Blowin’ in the wind
Blowin’ in the wind

Blowin’ in the wind

Camp Lake CargelligoAs I’ve said on this blog before, I often wake up around 2am, usually because I’m cold. In those cases I just pull up the doona and go back to sleep. But sometimes I can’t get straight back to sleep, so I just lie there resting, with one thing repetitively running through my mind.

Last night the one thing running through my mind, over and over again, was

The wind began to switch, the house to pitch

And suddenly the hinges started to unhitch

Just then the witch, to satisfy an itch

Came flying on her broomstick thumbing for a hitch

Yes – it got windy by Lake Cargelligo.

Everything started out very well. After a day spent meandering along the Lachlan River from Booligal we decided to pitch camp on the picturesque Lake Cargelligo.

It was a glorious night.

Following mumThe lake was still and tranquil, the waters warm for a swim. Bird life abounded – including either a family of baby pelicans following along in their mother’s wake, or ducks swimming along after her playing silly buggers. Perhaps somebody with a bird book can tell me.

So we sat there drinking in the peace – and the champagne. As usual we watched a magnificent sunset, and a million stars begin to shine as the sky darkened.

Then, being by a lake, the mosquitos drove us into the tent.

Around midnight it started – a howling wind straight off the lake.

The first thing I thought of was the awning. If that came out of the ground then the poles would do some damage to the car. I dragged Helen out of bed to help me put it away, along with the table and chairs.

The wind was picking up by the second, making rolling the awning increasingly difficult, but we got there. And turned around to find the tent flapping where a couple of pegs had lifted out of the ground. The two pegs I had in my hand from the awning were swiftly put to use in the tent.

Finally we crawled back into the tent into bed. Almost immediately the outer layer of the tent started flapping wildly again. So back out to the car for more pegs to hold that down. By the time I finished, nothing short of a cyclone was going to get that tent out of the ground.

Unfortunately, it felt like that was what was building up.

Another thing to add to the list of “we won’t do that again” is put the tent up too close to the edge of the beach so I can’t put the car in front of it for protection from wind!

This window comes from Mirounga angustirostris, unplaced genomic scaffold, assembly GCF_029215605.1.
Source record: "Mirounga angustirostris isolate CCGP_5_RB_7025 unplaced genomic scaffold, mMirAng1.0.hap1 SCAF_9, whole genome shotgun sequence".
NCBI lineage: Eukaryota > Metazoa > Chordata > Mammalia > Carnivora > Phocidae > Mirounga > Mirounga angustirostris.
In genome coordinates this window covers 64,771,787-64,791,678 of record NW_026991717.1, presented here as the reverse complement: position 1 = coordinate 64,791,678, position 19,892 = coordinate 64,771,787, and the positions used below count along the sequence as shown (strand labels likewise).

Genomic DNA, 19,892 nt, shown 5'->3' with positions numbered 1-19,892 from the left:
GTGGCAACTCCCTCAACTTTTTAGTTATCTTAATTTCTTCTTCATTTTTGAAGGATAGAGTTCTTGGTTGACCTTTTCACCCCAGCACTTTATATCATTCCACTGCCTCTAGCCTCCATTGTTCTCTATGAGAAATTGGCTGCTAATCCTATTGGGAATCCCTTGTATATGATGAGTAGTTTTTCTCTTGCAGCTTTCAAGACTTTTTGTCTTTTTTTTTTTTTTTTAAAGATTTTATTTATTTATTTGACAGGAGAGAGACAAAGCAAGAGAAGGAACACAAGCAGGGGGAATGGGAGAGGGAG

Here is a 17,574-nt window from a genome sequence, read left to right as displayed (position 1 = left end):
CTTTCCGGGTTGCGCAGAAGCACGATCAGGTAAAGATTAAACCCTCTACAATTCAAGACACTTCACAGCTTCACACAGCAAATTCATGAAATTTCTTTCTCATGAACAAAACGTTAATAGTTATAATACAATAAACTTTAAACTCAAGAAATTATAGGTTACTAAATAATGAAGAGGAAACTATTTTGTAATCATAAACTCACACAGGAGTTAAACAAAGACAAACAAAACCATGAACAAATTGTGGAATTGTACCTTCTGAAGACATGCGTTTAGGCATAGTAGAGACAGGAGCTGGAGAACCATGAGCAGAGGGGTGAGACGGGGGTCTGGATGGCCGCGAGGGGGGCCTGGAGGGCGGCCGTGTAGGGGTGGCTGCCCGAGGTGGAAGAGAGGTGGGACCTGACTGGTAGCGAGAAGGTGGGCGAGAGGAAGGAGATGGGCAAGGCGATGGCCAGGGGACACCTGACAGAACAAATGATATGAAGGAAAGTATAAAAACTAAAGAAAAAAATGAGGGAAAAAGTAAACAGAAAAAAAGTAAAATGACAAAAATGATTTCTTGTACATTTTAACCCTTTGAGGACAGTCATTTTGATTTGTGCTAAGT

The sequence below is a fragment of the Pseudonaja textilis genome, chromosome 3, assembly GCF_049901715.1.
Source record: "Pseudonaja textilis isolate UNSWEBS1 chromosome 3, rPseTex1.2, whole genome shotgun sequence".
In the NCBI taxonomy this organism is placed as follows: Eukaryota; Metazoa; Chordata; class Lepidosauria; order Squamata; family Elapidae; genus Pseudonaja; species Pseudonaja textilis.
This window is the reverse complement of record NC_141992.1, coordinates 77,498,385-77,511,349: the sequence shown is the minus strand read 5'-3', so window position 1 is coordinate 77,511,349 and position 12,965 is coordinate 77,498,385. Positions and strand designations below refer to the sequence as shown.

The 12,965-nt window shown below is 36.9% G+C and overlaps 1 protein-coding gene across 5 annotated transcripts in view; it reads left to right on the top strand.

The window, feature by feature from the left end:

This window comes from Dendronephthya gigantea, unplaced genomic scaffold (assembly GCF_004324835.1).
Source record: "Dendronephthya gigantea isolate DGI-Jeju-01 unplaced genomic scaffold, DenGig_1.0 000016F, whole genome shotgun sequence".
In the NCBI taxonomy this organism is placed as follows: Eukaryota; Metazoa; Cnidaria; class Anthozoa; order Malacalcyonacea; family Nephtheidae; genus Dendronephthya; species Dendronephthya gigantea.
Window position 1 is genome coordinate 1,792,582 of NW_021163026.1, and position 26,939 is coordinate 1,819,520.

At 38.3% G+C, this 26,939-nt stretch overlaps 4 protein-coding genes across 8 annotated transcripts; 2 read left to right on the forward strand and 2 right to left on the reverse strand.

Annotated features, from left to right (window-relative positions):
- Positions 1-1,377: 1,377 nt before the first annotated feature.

We were both lying there in the dark, listening to the wind howl and watching the tent bend and twist over us, hoping that we wouldn’t blow away.

Finally the inevitable happened. The tent bent so far over us it couldn’t pop up again. The wind had caught it perfectly, and flattened it on top of us so that it was more like a swag than a tent.

There was no use even pretending to go to sleep.

AftermathA number of times the wind teased us by easing off. We’d both breathe a sigh of relief that we were still there. But then it would pick, and flatten the tent over us once again.

Around 4 am it died down long enough for us both to drop off.

At some point it started howling again, so just after dawn we gave up completely and got up.

We fought the wind to get the tent down, threw it in the car and drove off in search of coffee.

Tonight will be our last night out before getting home tomorrow. It certainly was an exciting night to end the holiday with!

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  1. I used to think rain was the worst thing to happen to a camper – but after a couple of bad experiences in 2012, I’ve realised wind is WAAAAAAY worse!!

    PS I think the smaller birds are cormorants, based on the head shape – but that’s just a guess!

  2. What a night!
    But looking on the bright side – at least the tent didn’t rip 😉
    I like your tactic for the future – placing the car between you and the oncoming wind

    I think Red could be right re: the other birds being cormorants – Looks to me like they’re hanging around for bits that may go to waste from the pelican’s fishing exploits??

    1. admin

      It was just so funny watching the little birds all swim along in a line after the pelican – just like ducks after their mother.

      I think I’ve learned the lesson now – always leave room in front of the tent for the car – or the table and chairs – or anything that’s needed really!

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